Getting Started - Chapter 5 - Skies Above

We can simulate the appearance of a sky by applying six suitable images to the insides of a large skybox cube. (Images are a lot easier and faster to render than 3D objects, and just as good for far-distant scenery.)

Skybox images are usually loaded with CubeTexture. CubeTexture's constructor takes a base URL and (by default) appends "_px.jpg", "_nx.jpg", "_py.jpg", "_ny.jpg", "_pz.jpg", and "_nz.jpg" to load the +x, -x, +y, -y, +z, and -z facing sides of the cube.

some cloudsmore cloudsthe sun overheadsolid graymore cloudsmore clouds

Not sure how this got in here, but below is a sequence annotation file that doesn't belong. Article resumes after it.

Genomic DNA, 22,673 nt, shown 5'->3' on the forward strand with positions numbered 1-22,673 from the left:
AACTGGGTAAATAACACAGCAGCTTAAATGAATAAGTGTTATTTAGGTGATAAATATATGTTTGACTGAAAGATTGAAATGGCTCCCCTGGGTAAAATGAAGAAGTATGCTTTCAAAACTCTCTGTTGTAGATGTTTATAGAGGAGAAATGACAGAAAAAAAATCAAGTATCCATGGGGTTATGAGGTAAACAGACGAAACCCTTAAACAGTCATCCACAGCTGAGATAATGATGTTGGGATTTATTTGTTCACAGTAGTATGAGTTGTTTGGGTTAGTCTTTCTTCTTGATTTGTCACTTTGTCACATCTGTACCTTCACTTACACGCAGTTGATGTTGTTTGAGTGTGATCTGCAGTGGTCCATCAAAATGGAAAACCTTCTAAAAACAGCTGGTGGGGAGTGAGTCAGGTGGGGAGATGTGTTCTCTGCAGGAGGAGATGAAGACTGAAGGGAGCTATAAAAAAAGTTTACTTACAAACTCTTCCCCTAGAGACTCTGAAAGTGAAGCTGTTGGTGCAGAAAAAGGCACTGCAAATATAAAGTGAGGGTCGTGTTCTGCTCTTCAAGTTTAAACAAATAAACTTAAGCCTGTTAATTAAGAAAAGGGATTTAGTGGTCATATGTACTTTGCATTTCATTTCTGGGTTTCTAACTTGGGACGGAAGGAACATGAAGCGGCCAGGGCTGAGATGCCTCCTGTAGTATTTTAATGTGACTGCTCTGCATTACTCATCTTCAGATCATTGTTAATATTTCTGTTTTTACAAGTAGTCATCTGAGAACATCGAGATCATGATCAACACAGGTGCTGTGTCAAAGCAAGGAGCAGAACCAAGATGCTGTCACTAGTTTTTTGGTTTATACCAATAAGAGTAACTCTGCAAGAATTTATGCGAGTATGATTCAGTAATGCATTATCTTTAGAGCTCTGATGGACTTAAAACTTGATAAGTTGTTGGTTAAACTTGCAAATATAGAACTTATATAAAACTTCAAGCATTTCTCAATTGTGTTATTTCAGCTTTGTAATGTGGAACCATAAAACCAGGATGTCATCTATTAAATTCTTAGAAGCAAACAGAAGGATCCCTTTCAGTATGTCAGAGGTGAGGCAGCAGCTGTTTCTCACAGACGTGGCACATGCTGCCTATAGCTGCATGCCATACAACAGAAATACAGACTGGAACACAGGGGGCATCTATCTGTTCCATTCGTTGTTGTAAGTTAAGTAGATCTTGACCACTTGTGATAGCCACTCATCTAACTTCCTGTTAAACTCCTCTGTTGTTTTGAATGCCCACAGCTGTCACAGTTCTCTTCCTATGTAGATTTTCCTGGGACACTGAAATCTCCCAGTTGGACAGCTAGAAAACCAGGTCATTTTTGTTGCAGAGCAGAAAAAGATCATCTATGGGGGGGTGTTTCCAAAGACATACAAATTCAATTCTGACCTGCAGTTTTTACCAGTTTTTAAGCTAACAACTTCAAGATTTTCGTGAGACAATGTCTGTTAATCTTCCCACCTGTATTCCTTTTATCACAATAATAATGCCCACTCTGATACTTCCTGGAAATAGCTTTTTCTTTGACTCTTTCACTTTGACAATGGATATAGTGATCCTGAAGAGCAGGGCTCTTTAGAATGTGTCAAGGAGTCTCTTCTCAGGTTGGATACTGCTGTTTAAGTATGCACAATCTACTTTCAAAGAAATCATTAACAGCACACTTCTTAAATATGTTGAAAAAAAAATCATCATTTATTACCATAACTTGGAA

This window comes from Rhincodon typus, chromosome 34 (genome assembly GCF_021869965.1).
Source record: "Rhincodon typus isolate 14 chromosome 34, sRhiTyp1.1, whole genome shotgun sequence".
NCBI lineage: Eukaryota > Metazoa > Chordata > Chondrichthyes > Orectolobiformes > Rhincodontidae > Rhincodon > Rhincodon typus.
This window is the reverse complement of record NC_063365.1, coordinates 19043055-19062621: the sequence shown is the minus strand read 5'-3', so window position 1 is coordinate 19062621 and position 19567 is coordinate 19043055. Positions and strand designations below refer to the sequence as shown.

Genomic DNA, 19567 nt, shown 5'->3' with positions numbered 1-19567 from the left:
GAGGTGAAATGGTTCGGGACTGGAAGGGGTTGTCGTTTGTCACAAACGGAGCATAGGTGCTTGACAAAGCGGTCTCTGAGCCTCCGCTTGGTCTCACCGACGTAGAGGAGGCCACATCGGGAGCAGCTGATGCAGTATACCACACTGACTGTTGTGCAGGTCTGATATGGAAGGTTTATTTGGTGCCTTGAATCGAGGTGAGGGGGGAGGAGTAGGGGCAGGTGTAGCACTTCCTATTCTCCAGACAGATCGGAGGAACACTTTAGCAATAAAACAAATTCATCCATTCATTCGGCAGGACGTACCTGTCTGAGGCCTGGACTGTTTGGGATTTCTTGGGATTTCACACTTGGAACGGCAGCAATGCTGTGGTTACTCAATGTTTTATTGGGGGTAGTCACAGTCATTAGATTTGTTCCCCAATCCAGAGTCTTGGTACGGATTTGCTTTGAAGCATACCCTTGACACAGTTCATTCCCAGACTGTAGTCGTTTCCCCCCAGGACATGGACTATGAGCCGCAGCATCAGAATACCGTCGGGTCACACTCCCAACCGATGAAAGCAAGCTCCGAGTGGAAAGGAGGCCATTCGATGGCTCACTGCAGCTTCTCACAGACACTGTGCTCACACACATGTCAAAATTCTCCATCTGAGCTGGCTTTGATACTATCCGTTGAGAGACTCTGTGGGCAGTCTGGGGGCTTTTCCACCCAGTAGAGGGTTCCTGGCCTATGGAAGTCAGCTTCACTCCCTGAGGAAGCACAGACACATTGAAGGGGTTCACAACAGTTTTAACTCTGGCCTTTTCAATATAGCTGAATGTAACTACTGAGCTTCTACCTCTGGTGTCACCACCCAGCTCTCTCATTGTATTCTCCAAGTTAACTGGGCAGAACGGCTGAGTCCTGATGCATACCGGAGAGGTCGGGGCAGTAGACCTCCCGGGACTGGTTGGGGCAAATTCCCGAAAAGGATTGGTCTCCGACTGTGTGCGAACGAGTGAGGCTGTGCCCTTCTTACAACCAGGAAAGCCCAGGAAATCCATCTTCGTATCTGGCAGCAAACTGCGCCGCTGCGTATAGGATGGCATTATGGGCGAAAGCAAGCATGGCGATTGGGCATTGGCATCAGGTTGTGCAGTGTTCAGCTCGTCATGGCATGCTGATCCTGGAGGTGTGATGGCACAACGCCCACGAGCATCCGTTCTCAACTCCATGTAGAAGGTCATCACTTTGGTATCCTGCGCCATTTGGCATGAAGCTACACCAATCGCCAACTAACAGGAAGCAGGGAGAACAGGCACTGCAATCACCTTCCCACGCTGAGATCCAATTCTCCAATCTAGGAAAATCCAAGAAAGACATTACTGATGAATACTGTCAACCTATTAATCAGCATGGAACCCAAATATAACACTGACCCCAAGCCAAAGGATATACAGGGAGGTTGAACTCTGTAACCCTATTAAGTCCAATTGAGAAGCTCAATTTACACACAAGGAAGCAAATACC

some clouds
more clouds
the sun overhead
solid gray
more clouds
more clouds

Cube textures must be applied using reflectionTexture even though the skybox is not a reflection map. Setting coordinatesMode to SKYBOX_MODE paints the texture directly on the cube rather than simulating reflections.

const skybox = BABYLON.MeshBuilder.CreateBox("skyBox", {size:150}, scene);
const skyboxMaterial = new BABYLON.StandardMaterial("skyBox", scene);
skyboxMaterial.backFaceCulling = false;
skyboxMaterial.reflectionTexture = new BABYLON.CubeTexture("textures/skybox", scene);
skyboxMaterial.reflectionTexture.coordinatesMode = BABYLON.Texture.SKYBOX_MODE;
skyboxMaterial.diffuseColor = new BABYLON.Color3(0, 0, 0);
skyboxMaterial.specularColor = new BABYLON.Color3(0, 0, 0);
skybox.material = skyboxMaterial;

We also restrict the camera so that it cannot move below ground level.

camera.upperBetaLimit = Math.PI / 2.2;
Adding a Skybox

After making a sky, the next environmental improvement is to grow some trees.

Further reading